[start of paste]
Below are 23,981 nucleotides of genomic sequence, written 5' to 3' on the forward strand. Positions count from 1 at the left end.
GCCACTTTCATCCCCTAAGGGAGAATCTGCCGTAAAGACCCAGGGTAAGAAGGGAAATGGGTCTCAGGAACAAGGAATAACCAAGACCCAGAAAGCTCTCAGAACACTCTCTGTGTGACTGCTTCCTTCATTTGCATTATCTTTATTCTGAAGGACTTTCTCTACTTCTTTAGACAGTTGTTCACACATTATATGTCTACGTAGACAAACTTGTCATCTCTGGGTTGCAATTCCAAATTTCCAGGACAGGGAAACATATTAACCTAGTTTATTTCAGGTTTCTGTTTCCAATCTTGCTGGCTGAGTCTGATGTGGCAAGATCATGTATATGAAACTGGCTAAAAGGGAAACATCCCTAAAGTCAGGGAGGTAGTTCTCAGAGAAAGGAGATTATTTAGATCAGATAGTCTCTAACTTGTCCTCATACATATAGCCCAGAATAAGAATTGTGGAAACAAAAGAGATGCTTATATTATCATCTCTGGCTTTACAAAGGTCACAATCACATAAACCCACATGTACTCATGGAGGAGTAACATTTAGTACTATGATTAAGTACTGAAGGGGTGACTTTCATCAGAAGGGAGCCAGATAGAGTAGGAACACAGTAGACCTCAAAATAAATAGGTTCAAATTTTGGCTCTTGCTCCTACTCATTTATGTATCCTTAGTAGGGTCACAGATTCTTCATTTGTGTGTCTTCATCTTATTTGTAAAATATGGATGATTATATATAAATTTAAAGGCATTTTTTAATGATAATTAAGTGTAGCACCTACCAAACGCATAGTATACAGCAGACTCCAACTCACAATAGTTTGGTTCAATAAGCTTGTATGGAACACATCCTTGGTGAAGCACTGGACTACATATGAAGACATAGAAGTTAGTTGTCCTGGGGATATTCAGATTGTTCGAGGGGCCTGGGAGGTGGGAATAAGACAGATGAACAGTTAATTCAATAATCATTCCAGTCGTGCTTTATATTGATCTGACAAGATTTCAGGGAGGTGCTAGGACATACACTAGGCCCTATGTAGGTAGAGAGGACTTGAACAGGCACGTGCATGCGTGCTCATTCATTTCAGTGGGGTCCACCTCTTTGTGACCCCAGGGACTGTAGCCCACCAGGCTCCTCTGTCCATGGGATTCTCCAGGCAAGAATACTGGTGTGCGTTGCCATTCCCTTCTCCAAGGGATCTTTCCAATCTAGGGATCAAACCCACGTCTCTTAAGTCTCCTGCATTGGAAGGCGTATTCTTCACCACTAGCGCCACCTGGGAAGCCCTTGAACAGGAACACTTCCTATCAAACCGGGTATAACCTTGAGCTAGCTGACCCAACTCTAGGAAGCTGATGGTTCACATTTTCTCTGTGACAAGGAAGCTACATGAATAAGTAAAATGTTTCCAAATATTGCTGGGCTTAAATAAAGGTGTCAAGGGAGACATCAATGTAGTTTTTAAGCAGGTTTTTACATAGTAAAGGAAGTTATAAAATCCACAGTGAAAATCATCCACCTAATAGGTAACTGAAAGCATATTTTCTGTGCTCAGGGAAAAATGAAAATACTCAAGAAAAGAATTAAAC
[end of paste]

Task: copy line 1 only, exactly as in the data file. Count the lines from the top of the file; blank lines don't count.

Below are 23,981 nucleotides of genomic sequence, written 5' to 3' on the forward strand. Positions count from 1 at the left end.